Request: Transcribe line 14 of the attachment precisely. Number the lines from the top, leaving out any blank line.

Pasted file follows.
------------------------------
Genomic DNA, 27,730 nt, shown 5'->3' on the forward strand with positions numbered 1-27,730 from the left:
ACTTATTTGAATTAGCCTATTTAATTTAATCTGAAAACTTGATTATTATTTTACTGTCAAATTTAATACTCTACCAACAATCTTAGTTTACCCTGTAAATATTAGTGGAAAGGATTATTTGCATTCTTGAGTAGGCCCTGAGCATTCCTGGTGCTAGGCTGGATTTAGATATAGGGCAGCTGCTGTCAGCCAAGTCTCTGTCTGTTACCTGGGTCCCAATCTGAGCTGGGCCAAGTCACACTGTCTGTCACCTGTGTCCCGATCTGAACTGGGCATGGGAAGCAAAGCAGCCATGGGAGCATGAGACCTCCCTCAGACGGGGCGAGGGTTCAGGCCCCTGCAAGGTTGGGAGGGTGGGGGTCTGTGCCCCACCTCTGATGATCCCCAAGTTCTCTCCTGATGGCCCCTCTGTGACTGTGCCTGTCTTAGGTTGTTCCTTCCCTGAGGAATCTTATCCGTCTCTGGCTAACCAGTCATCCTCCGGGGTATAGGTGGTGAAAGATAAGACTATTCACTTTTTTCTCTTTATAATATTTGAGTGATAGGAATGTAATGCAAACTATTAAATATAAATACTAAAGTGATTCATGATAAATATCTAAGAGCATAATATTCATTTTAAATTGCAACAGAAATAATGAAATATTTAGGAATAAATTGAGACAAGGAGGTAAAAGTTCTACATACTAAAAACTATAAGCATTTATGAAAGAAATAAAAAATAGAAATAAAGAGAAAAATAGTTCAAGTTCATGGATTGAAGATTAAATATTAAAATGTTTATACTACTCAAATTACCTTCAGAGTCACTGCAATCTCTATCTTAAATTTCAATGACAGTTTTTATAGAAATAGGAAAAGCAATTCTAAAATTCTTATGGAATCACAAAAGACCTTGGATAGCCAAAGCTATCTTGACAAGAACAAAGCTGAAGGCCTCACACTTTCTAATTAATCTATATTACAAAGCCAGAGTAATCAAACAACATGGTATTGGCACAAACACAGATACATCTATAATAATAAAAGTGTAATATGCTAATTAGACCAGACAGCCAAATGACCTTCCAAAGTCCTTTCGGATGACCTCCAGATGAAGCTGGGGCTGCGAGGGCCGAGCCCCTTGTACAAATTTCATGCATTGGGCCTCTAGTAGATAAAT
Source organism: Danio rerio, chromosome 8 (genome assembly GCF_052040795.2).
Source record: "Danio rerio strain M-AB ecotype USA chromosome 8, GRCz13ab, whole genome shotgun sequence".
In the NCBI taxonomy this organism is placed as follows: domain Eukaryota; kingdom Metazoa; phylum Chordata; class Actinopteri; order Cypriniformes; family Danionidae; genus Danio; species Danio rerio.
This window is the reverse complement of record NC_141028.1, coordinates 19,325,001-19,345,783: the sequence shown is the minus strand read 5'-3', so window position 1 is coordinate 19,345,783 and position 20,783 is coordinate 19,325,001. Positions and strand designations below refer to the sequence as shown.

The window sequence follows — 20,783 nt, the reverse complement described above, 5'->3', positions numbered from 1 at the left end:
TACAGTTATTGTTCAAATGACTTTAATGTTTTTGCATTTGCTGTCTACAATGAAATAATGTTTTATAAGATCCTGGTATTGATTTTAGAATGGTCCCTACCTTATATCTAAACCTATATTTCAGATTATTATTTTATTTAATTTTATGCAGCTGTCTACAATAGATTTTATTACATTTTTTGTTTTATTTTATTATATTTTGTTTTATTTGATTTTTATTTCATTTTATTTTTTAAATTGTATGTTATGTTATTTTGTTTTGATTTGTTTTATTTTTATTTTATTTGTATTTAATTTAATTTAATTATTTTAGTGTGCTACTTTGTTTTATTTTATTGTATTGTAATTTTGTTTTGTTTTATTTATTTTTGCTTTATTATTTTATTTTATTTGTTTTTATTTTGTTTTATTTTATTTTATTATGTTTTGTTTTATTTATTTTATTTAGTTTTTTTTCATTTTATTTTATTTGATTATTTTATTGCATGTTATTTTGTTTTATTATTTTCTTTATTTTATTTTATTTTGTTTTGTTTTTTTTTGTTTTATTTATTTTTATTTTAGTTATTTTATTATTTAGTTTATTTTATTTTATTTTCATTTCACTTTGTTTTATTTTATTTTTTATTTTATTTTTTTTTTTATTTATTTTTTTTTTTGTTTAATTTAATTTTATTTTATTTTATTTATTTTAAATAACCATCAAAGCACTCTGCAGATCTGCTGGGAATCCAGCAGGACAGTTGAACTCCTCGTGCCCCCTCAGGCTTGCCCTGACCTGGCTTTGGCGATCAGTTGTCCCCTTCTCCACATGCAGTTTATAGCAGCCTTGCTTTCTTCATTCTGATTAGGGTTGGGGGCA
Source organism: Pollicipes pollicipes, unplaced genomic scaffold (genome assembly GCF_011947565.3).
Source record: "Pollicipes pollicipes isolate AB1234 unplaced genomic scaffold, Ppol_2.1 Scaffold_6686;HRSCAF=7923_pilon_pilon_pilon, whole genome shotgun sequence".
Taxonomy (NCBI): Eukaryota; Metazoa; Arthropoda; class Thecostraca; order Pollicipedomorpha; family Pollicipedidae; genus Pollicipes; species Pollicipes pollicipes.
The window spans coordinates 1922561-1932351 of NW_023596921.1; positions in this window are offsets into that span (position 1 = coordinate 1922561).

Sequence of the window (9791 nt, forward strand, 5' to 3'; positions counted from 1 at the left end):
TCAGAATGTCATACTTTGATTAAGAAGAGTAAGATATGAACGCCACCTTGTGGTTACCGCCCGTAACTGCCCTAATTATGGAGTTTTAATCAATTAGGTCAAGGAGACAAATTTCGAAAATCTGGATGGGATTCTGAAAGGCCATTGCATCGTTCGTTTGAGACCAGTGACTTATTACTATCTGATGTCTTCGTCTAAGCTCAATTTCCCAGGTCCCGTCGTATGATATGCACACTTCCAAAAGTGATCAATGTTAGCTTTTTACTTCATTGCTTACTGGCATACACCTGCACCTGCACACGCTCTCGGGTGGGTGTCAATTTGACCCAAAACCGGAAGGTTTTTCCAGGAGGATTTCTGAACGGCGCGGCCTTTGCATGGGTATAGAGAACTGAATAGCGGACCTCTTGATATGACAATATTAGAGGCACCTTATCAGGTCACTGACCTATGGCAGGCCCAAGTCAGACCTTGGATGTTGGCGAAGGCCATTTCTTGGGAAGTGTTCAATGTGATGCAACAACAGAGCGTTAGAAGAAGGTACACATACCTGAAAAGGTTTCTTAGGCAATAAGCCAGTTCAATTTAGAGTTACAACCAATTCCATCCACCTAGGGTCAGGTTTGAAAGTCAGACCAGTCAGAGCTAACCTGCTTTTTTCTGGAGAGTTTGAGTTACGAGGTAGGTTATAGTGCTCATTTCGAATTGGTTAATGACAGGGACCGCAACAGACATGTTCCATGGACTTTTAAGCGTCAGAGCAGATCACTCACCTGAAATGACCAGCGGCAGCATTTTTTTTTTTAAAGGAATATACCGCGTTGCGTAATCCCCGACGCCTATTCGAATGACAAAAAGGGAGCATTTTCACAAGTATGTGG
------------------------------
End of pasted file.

TCAGAATGTCATACTTTGATTAAGAAGAGTAAGATATGAACGCCACCTTGTGGTTACCGCCCGTAACTGCCCTAATTATGGAGTTTTAATCAATTAGGTCAAGGAGACAAATTTCGAAAATCTGGATGGGATTCTGAAAGGCCATTGCATCGTTCGTTTGAGACCAGTGACTTATTACTATCTGATGTCTTCGTCTAAGCTCAATTTCCCAGGTCCCGTCGTATGATATGCACACTTCCAAAAGTGATCAATGTTAGCTTTTTACTTCATTGCTTACTGGCATACACCTGCACCTGCACACGCTCTCGGGTGGGTGTCAATTTGACCCAAAACCGGAAGGTTTTTCCAGGAGGATTTCTGAACGGCGCGGCCTTTGCATGGGTATAGAGAACTGAATAGCGGACCTCTTGATATGACAATATTAGAGGCACCTTATCAGGTCACTGACCTATGGCAGGCCCAAGTCAGACCTTGGATGTTGGCGAAGGCCATTTCTTGGGAAGTGTTCAATGTGATGCAACAACAGAGCGTTAGAAGAAGGTACACATACCTGAAAAGGTTTCTTAGGCAATAAGCCAGTTCAATTTAGAGTTACAACCAATTCCATCCACCTAGGGTCAGGTTTGAAAGTCAGACCAGTCAGAGCTAACCTGCTTTTTTCTGGAGAGTTTGAGTTACGAGGTAGGTTATAGTGCTCATTTCGAATTGGTTAATGACAGGGACCGCAACAGACATGTTCCATGGACTTTTAAGCGTCAGAGCAGATCACTCACCTGAAATGACCAGCGGCAGCATTTTTTTTTTTAAAGGAATATACCGCGTTGCGTAATCCCCGACGCCTATTCGAATGACAAAAAGGGAGCATTTTCACAAGTATGTGG